Some institutions in the St. Louis region have started to look at data broken down by race. For example, maps from St. Louis City and County Departments of Public Health track the prevalence of the virus by zip code, an indicator of race in the St. Louis region. These data show a significantly higher prevalence of COVID-19 in North County, North City, and South City, areas in the St. Louis region with a majority of African American residents. Hospitals in St. Louis are also starting to disaggregate COVID-19 data by race, and the results are numbing. Washington University and BJC found that African Americans are over two times more likely to be hospitalized and transferred to the ICU, and four times more likely to end up on a ventilator. These findings show that not only are African Americans more likely to get sick, but they are also more likely to keep getting sicker, even with treatment. On April 8, 2020, The City of St. Louis also shared that all 12 COVID-19-related deaths to date were African Americans. Reporting these numbers can help lead to targeted interventions and policy change with a racial justice focus.
The state should also ensure equitable access to information and testing. A regional collaborative, including the RHC and various other public health organizations, created a communications strategy called PrepareSTL to reach marginalized communities, specifically African American neighborhoods. The information about COVID-19 will be culturally competent and accessible; we need more communications efforts like this across the State of Missouri. Less resourced communities and people of color should have access to free testing. With the financial support of the RHC and the St. Louis County Department of Health, Affinia Healthcare and CareSTL Health recently added new testing sites in North City and North County to help address this need. The RHC urges for an expansion of testing sites, particularly in African American neighborhoods in the most affected areas in St. Louis region – North City, North County, and South City – and across Missouri.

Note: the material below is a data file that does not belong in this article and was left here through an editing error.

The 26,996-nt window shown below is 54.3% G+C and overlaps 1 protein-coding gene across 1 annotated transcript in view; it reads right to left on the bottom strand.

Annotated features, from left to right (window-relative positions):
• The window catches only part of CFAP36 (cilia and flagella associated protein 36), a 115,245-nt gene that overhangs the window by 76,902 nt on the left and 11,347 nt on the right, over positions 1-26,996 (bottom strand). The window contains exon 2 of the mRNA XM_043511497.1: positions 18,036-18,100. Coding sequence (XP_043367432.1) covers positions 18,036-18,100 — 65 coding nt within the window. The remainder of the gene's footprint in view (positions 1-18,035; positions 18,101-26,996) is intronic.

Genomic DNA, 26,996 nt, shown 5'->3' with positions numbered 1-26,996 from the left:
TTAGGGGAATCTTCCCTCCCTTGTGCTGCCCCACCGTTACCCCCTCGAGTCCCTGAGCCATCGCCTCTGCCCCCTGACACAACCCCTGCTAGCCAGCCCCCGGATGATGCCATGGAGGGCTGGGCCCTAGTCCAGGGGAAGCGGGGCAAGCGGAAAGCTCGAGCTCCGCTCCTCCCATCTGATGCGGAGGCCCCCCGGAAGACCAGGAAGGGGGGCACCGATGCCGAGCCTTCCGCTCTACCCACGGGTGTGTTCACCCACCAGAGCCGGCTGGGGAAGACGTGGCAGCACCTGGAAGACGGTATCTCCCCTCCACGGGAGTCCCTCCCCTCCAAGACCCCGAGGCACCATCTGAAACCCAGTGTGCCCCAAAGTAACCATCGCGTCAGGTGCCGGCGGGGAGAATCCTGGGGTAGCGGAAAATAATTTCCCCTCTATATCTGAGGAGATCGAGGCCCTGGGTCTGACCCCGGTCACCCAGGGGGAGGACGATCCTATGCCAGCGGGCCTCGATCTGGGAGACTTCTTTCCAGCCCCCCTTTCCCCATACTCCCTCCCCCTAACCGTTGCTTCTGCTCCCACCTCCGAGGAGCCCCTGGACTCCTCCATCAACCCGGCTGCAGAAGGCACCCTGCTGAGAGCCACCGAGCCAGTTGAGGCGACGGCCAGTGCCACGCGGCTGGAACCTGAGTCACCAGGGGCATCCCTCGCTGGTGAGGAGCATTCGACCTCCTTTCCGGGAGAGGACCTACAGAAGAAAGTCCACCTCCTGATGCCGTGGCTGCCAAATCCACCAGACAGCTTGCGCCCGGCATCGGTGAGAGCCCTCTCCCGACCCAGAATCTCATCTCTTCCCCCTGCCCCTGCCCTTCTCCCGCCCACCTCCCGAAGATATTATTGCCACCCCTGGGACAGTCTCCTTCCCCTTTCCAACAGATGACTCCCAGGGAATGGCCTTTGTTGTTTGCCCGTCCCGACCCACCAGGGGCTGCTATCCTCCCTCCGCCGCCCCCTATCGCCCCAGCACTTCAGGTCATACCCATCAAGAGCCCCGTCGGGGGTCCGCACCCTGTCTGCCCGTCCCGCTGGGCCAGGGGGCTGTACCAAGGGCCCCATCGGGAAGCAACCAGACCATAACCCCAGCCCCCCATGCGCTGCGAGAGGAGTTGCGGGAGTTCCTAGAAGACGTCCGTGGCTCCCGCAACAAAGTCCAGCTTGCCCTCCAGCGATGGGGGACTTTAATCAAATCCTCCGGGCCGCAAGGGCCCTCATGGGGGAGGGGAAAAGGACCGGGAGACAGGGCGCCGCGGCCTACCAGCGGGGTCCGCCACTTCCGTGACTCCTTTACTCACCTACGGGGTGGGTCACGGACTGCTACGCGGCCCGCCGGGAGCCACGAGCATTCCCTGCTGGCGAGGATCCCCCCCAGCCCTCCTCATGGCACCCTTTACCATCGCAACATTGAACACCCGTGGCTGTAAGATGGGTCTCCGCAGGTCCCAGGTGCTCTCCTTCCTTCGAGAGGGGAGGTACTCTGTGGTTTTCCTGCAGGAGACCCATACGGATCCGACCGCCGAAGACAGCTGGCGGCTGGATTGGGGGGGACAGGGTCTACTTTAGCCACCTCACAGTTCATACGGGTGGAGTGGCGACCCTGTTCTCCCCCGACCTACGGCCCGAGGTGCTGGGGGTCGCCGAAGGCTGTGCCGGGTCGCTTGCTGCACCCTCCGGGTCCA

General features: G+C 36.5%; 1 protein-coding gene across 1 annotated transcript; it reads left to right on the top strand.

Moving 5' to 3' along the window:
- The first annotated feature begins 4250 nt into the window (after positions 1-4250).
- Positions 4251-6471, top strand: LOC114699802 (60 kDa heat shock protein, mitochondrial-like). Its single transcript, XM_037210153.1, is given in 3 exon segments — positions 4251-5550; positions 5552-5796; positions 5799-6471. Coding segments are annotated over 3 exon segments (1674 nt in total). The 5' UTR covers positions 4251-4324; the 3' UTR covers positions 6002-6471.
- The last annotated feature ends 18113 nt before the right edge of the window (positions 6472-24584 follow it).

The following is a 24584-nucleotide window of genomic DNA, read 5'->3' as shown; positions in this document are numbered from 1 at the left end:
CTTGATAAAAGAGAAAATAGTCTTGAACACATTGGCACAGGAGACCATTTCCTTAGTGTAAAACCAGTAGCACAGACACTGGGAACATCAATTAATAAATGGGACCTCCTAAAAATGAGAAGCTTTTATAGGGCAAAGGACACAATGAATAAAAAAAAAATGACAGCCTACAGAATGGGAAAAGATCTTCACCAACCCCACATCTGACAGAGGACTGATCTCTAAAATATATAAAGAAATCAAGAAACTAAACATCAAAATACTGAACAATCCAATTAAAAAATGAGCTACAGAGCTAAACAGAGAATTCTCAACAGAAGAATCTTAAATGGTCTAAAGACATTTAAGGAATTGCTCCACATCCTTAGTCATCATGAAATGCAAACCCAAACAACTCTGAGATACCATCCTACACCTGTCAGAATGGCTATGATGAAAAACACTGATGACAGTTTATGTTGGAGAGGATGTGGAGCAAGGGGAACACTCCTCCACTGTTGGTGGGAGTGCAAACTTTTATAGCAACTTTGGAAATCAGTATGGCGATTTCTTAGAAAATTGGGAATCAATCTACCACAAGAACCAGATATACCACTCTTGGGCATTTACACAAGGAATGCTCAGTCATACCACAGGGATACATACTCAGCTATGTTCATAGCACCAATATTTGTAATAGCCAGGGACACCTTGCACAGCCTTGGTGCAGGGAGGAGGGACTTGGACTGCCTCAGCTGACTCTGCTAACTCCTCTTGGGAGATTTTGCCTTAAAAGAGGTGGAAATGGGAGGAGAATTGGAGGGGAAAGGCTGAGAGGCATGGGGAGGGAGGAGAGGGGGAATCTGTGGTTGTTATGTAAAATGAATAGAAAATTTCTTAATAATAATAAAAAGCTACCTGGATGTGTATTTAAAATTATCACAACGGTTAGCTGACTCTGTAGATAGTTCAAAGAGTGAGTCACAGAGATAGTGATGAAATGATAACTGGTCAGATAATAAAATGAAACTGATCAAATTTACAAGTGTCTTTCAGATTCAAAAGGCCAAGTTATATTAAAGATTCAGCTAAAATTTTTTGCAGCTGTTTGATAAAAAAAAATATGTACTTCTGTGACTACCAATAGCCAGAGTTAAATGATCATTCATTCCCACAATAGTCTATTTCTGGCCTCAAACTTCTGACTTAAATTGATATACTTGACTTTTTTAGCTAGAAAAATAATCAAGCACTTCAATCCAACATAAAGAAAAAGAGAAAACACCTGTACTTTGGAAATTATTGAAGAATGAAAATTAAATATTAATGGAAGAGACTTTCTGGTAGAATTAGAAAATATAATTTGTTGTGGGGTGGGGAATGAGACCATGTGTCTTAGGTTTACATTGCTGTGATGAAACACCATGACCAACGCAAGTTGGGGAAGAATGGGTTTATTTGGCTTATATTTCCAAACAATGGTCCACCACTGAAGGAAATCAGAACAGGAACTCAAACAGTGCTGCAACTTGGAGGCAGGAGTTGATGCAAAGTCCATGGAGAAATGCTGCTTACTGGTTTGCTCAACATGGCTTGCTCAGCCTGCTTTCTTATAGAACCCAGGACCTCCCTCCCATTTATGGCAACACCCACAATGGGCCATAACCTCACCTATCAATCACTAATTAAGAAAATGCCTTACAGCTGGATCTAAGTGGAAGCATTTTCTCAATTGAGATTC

Responding to COVID-19 through a lens of health equity requires addressing social determinants of health, particularly for marginalized communities. Ensuring housing stability for those experiencing homelessness, banning utility shut offs, and creating safer conditions in jails and prisons are just a few of the calls to action for Missouri.
Photo: St. Louis Business Journal
To learn more about RHC’s response to COVID-19, please visit our website: www.stlrhc.org/work/covid-19/.